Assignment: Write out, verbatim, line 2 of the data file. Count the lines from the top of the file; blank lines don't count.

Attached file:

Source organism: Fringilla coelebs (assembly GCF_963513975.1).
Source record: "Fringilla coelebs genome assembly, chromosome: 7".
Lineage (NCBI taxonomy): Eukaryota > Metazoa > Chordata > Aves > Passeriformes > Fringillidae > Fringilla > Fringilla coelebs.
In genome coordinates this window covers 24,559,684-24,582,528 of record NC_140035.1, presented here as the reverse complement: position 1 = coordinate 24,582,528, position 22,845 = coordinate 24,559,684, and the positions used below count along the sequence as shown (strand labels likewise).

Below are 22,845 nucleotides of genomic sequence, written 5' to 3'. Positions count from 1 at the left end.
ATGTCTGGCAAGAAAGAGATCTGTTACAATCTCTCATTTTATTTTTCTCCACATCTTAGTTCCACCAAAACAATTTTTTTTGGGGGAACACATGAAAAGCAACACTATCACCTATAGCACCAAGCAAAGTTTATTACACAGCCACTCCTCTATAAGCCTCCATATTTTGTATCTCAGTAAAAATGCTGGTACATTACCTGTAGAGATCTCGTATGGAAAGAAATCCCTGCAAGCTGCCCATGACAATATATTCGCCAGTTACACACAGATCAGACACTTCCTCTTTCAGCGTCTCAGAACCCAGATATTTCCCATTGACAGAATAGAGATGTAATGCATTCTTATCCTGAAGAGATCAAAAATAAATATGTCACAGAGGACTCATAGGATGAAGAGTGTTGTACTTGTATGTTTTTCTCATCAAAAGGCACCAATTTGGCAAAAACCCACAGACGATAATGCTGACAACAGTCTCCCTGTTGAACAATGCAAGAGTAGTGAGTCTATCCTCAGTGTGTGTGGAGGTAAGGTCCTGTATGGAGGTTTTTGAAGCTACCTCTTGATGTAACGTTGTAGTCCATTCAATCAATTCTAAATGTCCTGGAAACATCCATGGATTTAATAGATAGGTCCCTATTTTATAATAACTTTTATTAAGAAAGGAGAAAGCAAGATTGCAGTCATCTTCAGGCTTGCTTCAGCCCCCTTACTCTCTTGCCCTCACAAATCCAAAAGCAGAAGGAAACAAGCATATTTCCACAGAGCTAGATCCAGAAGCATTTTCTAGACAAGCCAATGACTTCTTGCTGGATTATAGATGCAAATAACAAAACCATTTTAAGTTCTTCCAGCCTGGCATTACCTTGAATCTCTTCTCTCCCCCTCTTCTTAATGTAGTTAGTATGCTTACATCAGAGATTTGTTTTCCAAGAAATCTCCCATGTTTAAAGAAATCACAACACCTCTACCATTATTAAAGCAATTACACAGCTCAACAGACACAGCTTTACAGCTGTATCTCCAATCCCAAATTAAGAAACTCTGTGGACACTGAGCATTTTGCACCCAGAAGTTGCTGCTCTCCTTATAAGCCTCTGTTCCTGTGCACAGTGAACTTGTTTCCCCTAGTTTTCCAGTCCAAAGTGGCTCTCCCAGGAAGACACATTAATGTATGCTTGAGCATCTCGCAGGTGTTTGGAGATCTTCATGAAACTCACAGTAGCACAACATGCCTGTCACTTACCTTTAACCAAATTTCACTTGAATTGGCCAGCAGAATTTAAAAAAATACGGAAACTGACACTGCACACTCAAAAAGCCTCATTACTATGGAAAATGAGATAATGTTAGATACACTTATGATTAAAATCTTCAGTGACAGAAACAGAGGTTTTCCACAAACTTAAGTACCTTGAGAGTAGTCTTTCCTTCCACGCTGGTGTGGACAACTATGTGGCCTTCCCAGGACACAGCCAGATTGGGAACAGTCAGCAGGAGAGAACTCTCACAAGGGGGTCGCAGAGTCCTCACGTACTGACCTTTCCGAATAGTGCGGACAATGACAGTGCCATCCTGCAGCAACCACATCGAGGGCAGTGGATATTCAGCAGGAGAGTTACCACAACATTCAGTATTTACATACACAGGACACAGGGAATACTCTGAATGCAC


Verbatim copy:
Source record: "Fringilla coelebs genome assembly, chromosome: 7".